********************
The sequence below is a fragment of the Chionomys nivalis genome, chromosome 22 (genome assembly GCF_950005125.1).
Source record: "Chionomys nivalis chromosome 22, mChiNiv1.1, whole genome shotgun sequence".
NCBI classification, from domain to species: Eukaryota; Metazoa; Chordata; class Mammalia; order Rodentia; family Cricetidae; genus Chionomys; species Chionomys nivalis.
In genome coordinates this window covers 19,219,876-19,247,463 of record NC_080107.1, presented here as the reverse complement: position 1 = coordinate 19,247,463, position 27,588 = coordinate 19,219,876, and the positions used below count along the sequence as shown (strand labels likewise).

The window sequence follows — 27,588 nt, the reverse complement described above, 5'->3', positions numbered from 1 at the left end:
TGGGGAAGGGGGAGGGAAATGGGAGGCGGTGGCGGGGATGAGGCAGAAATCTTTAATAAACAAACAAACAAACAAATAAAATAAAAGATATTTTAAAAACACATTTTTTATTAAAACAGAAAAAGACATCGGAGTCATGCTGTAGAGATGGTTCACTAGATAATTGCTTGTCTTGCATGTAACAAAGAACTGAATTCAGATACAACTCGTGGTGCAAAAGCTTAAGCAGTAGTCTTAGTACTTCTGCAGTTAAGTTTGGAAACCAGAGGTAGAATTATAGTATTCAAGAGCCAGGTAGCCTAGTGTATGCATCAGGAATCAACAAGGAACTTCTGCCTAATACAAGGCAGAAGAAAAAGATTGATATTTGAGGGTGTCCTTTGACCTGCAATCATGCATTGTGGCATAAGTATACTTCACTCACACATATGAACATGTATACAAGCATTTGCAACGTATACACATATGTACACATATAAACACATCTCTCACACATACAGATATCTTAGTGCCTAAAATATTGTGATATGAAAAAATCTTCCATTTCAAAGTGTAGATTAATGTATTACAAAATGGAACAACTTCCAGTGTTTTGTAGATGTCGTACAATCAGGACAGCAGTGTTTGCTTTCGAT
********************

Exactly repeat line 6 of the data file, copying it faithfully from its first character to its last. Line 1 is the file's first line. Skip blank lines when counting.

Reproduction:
TGGGGAAGGGGGAGGGAAATGGGAGGCGGTGGCGGGGATGAGGCAGAAATCTTTAATAAACAAACAAACAAACAAATAAAATAAAAGATATTTTAAAAACACATTTTTTATTAAAACAGAAAAAGACATCGGAGTCATGCTGTAGAGATGGTTCACTAGATAATTGCTTGTCTTGCATGTAACAAAGAACTGAATTCAGATACAACTCGTGGTGCAAAAGCTTAAGCAGTAGTCTTAGTACTTCTGCAGTTAAGTTTGGAAACCAGAGGTAGAATTATAGTATTCAAGAGCCAGGTAGCCTAGTGTATGCATCAGGAATCAACAAGGAACTTCTGCCTAATACAAGGCAGAAGAAAAAGATTGATATTTGAGGGTGTCCTTTGACCTGCAATCATGCATTGTGGCATAAGTATACTTCACTCACACATATGAACATGTATACAAGCATTTGCAACGTATACACATATGTACACATATAAACACATCTCTCACACATACAGATATCTTAGTGCCTAAAATATTGTGATATGAAAAAATCTTCCATTTCAAAGTGTAGATTAATGTATTACAAAATGGAACAACTTCCAGTGTTTTGTAGATGTCGTACAATCAGGACAGCAGTGTTTGCTTTCGAT